Liza’s face fell right along with her heart. If she could have melted into the floor, she would have. She wanted to fall back into her chair, but she couldn’t do that to Darryl. However hard this was on her, it had to be much harder on him.
“I leave on Wednesday,” he said.
Liza stumbled backwards a step. She planted one foot behind her to keep from falling.
“So soon,” she said. It had a date. It was final.
Darryl nodded, his brow furrowed with concern as he studied her.
Liza felt another stab of guilt as she looked at those green eyes. She took a deep breath and said, “Alright. What do you want to do before you go?”
Darryl grinned. “I want to spend time with my best girl.”
So they spent time together. They went to drive-in movies and snuggled as they shared a box of popcorn. They went out to dinner. They stayed in to dinner. They spent time together, just the two of them, and they spent time with his friends and family.
The women tried not to cry. His mother failed. The men clapped him on the back and congratulated him, acting as though he had won some big award.
When the day came, Liza tried to act like it was just another day. Like he was just leaving to go on an extended business trip – never mind that Darryl had never been on a business trip in his life. He had never even been outside the state.
She walked him to the bus stop. She had offered to ride with him, but he had said there was no point in spending the money on another ticket. She knew he was right, even as she longed to spend every last minute with him.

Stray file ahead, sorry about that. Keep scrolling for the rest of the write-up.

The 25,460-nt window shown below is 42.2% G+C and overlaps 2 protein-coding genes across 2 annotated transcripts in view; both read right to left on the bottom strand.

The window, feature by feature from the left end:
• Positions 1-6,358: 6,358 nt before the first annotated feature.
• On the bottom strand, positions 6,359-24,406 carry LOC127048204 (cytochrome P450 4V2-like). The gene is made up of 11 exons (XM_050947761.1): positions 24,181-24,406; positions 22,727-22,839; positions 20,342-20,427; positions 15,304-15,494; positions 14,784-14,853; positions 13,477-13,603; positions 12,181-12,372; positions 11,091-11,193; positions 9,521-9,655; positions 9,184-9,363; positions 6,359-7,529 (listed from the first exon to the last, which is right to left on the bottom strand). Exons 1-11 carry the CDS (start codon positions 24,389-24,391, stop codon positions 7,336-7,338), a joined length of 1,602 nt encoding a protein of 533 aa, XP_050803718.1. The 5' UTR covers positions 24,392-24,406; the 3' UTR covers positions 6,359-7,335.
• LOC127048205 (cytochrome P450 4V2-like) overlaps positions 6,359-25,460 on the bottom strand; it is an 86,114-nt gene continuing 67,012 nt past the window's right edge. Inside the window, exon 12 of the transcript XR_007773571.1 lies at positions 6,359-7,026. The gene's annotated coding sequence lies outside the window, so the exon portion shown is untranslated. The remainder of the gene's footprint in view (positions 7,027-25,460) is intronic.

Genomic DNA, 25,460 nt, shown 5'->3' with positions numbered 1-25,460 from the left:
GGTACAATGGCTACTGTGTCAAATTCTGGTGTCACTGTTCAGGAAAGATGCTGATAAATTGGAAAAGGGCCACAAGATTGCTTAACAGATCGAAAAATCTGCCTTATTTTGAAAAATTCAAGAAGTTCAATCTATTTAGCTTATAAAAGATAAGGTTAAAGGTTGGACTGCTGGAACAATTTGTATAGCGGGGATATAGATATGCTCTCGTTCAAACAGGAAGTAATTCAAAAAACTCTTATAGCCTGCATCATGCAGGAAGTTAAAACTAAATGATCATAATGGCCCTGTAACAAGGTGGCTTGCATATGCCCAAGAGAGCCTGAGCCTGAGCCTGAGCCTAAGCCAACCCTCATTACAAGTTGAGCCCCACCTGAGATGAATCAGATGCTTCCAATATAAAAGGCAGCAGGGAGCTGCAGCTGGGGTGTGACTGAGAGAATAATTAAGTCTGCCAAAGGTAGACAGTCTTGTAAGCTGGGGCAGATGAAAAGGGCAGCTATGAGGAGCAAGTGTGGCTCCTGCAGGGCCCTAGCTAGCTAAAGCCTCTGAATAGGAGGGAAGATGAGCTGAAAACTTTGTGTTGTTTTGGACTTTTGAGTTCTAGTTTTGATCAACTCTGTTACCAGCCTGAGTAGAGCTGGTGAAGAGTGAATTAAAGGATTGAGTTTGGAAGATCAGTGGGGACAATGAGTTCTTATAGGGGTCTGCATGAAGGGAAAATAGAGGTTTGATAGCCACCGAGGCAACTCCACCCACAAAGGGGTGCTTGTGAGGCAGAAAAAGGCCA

They walked very slowly to the bus stop, holding hands. “I’m going to miss my bus,” Darryl said, as the stop drew near and Liza slowed her pace to a crawl.
Liza didn’t say anything. She gazed at their clasped hands without increasing her speed.
Darryl stopped walking, faced her, and taking her by the shoulders, turned her to face him. When she refused to look up, he held her chin and gently raised it until she was looking into those incredible green eyes. She waited, full of dread, for him to say something. She was afraid he was going to say “good-bye”, and then she would have to say “good-bye”, and she didn’t think she could do that. She should have insisted they include that as part of their wedding vows to each other: never say good-bye.
Darryl didn’t say anything. He bent to kiss her, and when their lips met, it was the softest, most tender kiss they had ever had, and that was saying something. Liza wanted to melt and wrap her arms around Darryl and hold him to her. She settled for resting her hands on his elbows while she savored the kiss. If she hugged him now, she would never let him go. He would have to go half-way around the world with her hanging off his neck, the embodiment of the ball-and-chain he sometimes liked to joke she was.
When Darryl pulled out of the kiss, Liza wanted to cry. He leaned his forehead against hers and cupped her face in his hands. “I’ll see you in a year,” he whispered.
Liza couldn’t hold back a sob after that.
He kissed her lightly on the forehead, hoisted the strap of his bag higher on his shoulder, and headed for the bus stop, just as the bus was pulling up to the curb.
It wasn’t until the bus was out of sight that Liza let loose all the tears she had been holding back.
To be continued …